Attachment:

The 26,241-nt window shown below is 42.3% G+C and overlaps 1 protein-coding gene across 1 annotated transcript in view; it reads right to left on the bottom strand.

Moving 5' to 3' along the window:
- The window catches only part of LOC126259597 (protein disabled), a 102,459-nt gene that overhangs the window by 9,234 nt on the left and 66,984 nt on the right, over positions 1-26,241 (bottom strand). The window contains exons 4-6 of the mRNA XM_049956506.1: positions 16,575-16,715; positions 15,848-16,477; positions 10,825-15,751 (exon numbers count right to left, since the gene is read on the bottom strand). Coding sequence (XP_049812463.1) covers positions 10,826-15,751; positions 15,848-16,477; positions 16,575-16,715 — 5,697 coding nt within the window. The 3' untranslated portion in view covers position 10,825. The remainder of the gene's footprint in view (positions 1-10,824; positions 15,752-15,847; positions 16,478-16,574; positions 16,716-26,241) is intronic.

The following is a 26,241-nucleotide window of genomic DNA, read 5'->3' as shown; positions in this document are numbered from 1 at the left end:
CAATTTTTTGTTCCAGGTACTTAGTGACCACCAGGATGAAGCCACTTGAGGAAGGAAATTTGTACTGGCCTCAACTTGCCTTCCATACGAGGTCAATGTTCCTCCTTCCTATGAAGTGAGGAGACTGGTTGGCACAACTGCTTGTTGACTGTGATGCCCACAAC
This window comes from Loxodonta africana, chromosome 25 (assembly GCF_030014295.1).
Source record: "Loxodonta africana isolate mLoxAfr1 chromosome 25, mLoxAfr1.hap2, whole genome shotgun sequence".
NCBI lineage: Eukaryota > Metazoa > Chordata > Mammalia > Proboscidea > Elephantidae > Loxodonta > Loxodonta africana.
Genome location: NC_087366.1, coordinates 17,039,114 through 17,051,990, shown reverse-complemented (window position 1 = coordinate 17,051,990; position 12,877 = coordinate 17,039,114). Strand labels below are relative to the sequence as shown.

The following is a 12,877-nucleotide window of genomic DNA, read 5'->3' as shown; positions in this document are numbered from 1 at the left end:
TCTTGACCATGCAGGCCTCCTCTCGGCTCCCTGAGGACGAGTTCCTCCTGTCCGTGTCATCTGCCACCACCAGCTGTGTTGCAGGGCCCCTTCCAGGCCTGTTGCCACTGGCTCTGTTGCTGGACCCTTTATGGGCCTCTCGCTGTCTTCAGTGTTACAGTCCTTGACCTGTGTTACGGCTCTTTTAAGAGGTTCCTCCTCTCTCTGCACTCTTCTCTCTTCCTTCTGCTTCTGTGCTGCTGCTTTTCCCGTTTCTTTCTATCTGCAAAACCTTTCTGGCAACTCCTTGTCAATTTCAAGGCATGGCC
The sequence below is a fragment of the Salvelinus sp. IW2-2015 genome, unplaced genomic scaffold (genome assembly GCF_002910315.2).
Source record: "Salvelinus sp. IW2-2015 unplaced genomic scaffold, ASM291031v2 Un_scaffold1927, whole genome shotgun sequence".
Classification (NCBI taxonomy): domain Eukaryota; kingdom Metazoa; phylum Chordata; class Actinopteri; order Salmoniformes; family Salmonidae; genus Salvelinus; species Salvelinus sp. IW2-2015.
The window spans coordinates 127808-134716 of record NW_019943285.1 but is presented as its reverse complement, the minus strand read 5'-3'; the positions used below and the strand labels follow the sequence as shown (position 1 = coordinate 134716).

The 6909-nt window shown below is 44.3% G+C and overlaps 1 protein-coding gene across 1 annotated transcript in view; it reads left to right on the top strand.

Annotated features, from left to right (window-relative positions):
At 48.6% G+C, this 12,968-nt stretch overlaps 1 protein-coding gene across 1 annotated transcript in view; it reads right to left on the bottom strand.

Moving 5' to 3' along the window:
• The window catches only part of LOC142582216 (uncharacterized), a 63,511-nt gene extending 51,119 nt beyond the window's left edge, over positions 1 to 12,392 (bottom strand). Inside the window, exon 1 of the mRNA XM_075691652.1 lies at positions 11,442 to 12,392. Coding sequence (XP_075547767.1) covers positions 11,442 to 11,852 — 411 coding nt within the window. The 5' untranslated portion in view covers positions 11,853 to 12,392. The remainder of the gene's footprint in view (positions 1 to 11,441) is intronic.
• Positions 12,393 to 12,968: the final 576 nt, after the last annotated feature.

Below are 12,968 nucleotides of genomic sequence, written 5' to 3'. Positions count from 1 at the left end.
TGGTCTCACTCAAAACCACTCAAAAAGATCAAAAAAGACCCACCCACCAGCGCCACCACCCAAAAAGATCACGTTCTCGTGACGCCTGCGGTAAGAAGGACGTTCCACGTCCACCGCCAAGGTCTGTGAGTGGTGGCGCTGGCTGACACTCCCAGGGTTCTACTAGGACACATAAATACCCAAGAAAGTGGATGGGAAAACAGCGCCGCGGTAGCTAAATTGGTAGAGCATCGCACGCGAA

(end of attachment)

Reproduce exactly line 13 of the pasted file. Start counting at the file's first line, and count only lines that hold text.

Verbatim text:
Source record: "Salvelinus sp. IW2-2015 unplaced genomic scaffold, ASM291031v2 Un_scaffold1927, whole genome shotgun sequence".